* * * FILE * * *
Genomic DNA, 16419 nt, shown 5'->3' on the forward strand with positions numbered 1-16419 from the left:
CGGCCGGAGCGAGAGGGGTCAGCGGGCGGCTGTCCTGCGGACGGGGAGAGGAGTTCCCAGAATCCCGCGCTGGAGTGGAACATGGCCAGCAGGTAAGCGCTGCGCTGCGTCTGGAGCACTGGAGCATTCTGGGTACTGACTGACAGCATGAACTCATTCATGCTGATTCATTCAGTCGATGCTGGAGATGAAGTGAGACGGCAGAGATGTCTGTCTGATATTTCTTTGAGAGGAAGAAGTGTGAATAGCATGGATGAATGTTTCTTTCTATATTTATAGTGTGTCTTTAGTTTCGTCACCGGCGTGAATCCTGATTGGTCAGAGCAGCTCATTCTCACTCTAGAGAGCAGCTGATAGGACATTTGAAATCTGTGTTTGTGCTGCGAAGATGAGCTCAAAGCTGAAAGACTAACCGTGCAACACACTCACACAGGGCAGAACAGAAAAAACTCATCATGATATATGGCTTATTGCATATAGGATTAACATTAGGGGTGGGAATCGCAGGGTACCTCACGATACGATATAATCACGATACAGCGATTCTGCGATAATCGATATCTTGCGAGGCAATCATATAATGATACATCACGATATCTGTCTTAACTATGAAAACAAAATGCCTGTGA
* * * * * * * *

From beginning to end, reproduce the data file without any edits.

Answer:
Genomic DNA, 16419 nt, shown 5'->3' on the forward strand with positions numbered 1-16419 from the left:
CGGCCGGAGCGAGAGGGGTCAGCGGGCGGCTGTCCTGCGGACGGGGAGAGGAGTTCCCAGAATCCCGCGCTGGAGTGGAACATGGCCAGCAGGTAAGCGCTGCGCTGCGTCTGGAGCACTGGAGCATTCTGGGTACTGACTGACAGCATGAACTCATTCATGCTGATTCATTCAGTCGATGCTGGAGATGAAGTGAGACGGCAGAGATGTCTGTCTGATATTTCTTTGAGAGGAAGAAGTGTGAATAGCATGGATGAATGTTTCTTTCTATATTTATAGTGTGTCTTTAGTTTCGTCACCGGCGTGAATCCTGATTGGTCAGAGCAGCTCATTCTCACTCTAGAGAGCAGCTGATAGGACATTTGAAATCTGTGTTTGTGCTGCGAAGATGAGCTCAAAGCTGAAAGACTAACCGTGCAACACACTCACACAGGGCAGAACAGAAAAAACTCATCATGATATATGGCTTATTGCATATAGGATTAACATTAGGGGTGGGAATCGCAGGGTACCTCACGATACGATATAATCACGATACAGCGATTCTGCGATAATCGATATCTTGCGAGGCAATCATATAATGATACATCACGATATCTGTCTTAACTATGAAAACAAAATGCCTGTGA